Controversial bus ad unlikely on Chapel Hill transit

Dec. 06, 2012 @ 04:41 PM

Unless changes are made, town officials said a controversial ad describing Muslims as savages isn’t likely to be accepted under the bus advertising policy adopted Monday by the Town Council.

The ad in question has been proposed by the American Freedom Defense Initiative (AFDI) which submitted a proposal to place five of the pro-Israel group’s ads on the exterior of town buses for up to six months.
The AFDI ad stating “In Any War Between the Civilized Man and the Savage, Support the Civilized Man, Support Israel. Defeat Jihad” has caused major controversy across the country.
And Pam Geller, executive director of the organization, has successfully sued to have the ad run by transit operations in Washington, D.C., and New York.
Still, Brian Litchfield, interim director of Chapel Hill Transit, said Thursday, said the controversial ad isn’t likely to pass muster under the policy adopted by the council Monday night.
“If the wording stays the same, it probably would not be approved, but we would have to review it and consult with the town’s attorney before determining that,” Litchfield said.
Town Attorney Ralph Karpinos has also said the Geller ad would likely be rejected if the council approved the policy it adopted Monday.
Litchfield said transit officials will send copies of the policy to Geller and others who submitted ads for consideration after the town suspended its bus advertising policy in the wake of a discovery by transit officials that a draft policy had been erroneously used to decide whether ads were appropriate.
“If she [Geller] submits the same ad, we will review it based on the guidelines approved by council,” Litchfield said.
Karpinos will help with that review.
“They’re going to share the new policy and ask her to respond, submit an ad and when she does, we will evaluate it,” Karpinos said.
The policy adopted by the council on Monday is for the most part the draft policy transit officials erroneously used to make decisions about ads.
The policy allows religious, political and social issue ads with some restrictions, such as prohibiting ads that are false, misleading, deceptive or disrespectful, which is identified as advertising that is “disparaging, disreputable or disrespectful to persons, groups, business or organizations, including but not limited to advertising that portrays individuals as inferior, evil, or contemptible because of their race, color, creed, sex, pregnancy, age, religion, ancestry, national origin” or other such characteristics identified in the policy.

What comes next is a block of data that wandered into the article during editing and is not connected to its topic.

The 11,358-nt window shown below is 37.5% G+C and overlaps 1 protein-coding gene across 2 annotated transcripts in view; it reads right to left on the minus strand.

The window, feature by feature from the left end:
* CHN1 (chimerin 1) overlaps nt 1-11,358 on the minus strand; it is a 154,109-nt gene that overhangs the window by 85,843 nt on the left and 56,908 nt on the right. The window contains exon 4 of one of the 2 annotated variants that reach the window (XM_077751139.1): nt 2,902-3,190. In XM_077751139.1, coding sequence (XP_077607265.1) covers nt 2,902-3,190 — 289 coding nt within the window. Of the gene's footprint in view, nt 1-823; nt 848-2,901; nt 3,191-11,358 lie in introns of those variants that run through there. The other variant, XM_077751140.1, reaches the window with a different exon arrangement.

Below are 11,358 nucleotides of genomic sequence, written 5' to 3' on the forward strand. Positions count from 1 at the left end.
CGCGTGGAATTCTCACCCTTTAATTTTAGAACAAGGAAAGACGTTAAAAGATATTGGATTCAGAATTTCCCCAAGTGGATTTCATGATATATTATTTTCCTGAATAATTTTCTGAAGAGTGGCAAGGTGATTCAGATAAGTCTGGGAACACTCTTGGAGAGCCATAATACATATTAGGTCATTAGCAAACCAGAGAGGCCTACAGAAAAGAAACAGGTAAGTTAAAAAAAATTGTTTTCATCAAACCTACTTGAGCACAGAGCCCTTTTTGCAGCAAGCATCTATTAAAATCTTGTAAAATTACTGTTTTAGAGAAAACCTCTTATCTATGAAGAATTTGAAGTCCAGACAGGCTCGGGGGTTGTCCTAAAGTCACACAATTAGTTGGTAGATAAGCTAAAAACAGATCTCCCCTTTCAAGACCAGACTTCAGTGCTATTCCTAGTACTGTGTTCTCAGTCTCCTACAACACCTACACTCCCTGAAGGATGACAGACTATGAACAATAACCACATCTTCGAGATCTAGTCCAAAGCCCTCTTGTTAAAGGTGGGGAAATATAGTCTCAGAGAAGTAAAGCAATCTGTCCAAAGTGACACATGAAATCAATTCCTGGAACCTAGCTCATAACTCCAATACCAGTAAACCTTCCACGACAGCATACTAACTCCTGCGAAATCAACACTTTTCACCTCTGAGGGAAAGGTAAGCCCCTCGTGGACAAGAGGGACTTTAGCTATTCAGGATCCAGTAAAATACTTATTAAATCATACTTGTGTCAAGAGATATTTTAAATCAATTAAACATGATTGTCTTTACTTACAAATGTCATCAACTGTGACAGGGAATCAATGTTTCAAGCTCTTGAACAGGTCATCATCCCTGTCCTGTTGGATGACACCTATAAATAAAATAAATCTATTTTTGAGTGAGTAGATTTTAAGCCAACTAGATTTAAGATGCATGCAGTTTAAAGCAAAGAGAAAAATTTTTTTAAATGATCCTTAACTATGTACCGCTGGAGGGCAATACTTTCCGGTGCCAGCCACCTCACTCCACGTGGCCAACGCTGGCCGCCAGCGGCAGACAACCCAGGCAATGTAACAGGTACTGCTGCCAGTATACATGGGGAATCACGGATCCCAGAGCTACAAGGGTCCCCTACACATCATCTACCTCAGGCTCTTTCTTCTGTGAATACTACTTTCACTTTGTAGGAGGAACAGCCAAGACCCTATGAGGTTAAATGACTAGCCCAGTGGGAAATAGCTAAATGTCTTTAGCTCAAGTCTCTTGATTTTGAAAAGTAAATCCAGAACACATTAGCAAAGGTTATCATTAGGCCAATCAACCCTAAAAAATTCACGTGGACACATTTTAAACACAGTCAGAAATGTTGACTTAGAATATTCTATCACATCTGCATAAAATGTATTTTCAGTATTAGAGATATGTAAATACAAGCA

Meanwhile, Geller contends that there is nothing disrespectful about the ad she is proposing, which is the same one she has successful sued other transit systems over.
“Why is it disrespectful for me to call jihadists savages, but acceptable for Hillary Clinton, the New York Times, the New York Daily News, and the New York Post to do so?” Geller said in an emailed response to questions.
In the case of Clinton, Geller is referring to statements the Secretary of State made in response to the deadly attack on the U.S. consulate in Benghazi when she said the raid that killed Ambassador Chris Stevens and three other Americans was conducted by a “small and savage group – not the people or Government of Libya.”
She also cited examples of where major media outlet in New York also used the term savages to describe extremists in the Middle East.
Geller said the town is “flagrantly denying my free speech rights” in support of its political bias.
“I am investigating my legal options now,” Geller said.
The bus advertising policy has been a source of contention since the Church of Reconciliation bought and placed an ad on buses over the summer urging the U.S. to end military aid to Israel.
The ad featured an Israeli man and a Palestinian man both holding their grandchildren with “Build Peace with justice and equality. End U.S. military aid to Israel” written underneath.
It touched off a major debate about the appropriateness of political and religious ads on town buses.